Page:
# Prove that there exists a point $d \in (a,b)$ such that $f''(d) > 0$

Given that f is a continuous, differentiable function such that $$f(a) = f(b) = 0,$$ and that $$\exists\ c \in (a,b)$$ such that $$f(c)<0$$, prove $$\exists\ d \in (a,b)$$ such that $$f''(d) > 0$$

Here's what I have tried:

Since there is a point $$f(c)<0$$, we can use Weirstrass Theorem to conclude that the function does attain a minimum, which we will call $$c_1$$

Then using Lagrange's twice we can say:

$$\exists\ c_2 \in (a,c_1)$$ such that $$f'(c_2)=\frac{f(a) - f(c_1)}{a - c_1}<0$$

$$\exists\ c_3 \in (c_1,b)$$ such that $$f'(c_3)=\frac{f(c_1) - f(b)}{c_1 - b}>0$$

Thus we have $$f'(c_2)<0 which is where I am currently stuck.

I'm wondering if it's possible to use Lagrange Theorem again on $$f'(c_2), f'(c_3)$$ or maybe something else such as Darboux Theorem?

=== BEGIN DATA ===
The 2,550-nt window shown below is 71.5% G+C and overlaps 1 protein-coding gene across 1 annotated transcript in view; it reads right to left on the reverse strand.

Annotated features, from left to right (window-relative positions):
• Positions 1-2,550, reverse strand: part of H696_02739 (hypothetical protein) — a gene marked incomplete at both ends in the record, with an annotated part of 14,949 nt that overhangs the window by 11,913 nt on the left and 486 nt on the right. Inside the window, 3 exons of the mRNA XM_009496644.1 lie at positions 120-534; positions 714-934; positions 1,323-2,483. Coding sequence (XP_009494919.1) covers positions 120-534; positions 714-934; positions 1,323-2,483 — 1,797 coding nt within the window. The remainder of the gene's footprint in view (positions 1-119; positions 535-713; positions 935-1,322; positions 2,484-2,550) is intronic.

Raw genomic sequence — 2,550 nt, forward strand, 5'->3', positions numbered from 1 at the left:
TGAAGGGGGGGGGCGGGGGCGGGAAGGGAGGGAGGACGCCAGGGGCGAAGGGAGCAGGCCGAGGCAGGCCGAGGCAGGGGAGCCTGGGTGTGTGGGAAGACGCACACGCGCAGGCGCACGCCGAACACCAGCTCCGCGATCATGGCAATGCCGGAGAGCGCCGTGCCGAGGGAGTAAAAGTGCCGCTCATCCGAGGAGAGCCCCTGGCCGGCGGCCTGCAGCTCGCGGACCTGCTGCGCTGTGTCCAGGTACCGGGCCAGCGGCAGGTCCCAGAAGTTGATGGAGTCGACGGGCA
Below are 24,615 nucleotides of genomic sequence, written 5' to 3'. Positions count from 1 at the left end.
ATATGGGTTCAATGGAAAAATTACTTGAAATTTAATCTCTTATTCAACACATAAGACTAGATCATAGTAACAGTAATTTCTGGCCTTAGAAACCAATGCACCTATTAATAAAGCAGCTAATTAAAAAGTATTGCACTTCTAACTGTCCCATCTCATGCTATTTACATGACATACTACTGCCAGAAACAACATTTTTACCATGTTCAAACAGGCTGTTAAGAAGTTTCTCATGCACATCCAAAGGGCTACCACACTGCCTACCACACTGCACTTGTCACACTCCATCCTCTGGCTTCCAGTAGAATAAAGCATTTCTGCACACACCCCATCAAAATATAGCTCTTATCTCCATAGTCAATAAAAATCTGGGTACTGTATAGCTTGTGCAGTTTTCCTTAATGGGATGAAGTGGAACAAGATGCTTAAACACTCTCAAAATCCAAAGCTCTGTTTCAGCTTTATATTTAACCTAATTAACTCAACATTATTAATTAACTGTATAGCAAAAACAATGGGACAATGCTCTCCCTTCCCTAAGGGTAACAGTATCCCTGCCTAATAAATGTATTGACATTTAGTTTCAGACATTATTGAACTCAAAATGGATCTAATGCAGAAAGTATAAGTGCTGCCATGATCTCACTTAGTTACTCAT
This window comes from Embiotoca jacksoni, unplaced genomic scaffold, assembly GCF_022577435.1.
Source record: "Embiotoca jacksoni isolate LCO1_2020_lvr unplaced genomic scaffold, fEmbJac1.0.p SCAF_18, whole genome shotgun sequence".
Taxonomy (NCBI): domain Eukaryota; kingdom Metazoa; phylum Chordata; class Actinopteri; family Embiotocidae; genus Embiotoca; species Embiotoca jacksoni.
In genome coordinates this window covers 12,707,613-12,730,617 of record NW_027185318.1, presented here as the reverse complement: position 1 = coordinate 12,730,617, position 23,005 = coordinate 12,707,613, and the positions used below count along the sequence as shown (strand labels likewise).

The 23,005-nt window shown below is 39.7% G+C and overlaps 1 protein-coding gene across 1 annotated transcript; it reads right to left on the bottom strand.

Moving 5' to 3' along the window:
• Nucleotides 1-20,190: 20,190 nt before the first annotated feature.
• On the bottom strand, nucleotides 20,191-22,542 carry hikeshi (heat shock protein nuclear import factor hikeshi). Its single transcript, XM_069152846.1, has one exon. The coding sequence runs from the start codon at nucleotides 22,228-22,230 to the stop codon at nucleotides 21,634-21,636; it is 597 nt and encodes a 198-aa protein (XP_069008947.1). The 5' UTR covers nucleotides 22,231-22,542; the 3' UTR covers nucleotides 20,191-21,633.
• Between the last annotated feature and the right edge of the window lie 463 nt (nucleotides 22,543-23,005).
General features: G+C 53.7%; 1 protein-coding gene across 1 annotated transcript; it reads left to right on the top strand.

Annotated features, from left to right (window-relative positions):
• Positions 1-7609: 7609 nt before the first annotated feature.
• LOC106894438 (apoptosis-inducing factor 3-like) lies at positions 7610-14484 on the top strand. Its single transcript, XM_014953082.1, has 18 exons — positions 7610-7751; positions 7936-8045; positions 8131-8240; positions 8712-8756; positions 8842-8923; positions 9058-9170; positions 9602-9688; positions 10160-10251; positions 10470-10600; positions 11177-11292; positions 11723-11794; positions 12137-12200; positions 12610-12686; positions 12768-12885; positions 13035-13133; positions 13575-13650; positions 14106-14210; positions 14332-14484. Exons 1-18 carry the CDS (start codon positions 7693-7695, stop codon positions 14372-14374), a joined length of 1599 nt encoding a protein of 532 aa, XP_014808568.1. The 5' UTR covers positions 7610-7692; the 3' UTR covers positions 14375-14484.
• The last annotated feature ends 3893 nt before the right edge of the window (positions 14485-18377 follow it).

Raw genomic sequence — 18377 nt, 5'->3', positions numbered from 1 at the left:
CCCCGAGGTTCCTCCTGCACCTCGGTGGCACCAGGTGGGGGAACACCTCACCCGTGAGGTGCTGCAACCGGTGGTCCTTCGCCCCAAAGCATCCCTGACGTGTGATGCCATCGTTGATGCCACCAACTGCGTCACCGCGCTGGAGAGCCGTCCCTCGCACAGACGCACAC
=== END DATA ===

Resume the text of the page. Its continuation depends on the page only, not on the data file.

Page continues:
• The function $f$ is continuous and differentiable or is it continuously differentiable? Feb 8, 2020 at 12:57
• @Fakemistake continuous and differentiable Feb 8, 2020 at 12:58
• A differentiable function is always continuous, so it must be continuously differentiable. Feb 8, 2020 at 13:00
• @Fakemistake maybe it's a mistake in the question then since I can't see any other way Feb 8, 2020 at 13:00
• You have to assume, that $f$ is a $C^2$-function, otherwise you cannot prove this statement. Feb 9, 2020 at 7:50

Since $$c_2 and the function $$f'$$ is continuous in $$(c_2,c_3)$$, it must have a root inside of it (intermediate value theorem) with a sign change from $$-$$ to $$+$$.
Name it $$d$$.
• @S.Miller I made a small edit, because we cannot say it is increasing in $(c_2,c_3)$. But there's one point missing. The function is assumed to be $C^1$-function, so we cannot say, the second derivative exists. Feb 8, 2020 at 12:55
• I think $f$ must be at least $C^2$ in an open subset of $(a, b)$. Otherwise take $f(x) = \int g(x)$ where $g(x)= \sum_{n \in \mathbb{N}}\frac{cos(3^n\pi x)}{2^n}$ is a Weistrass function. $f$ is $C^1$ but $f' = g$ respect the hypothesis but it's nowhere differentiable. You can see here math.stackexchange.com/a/829936/365780 the plot of $f$ and $f'$.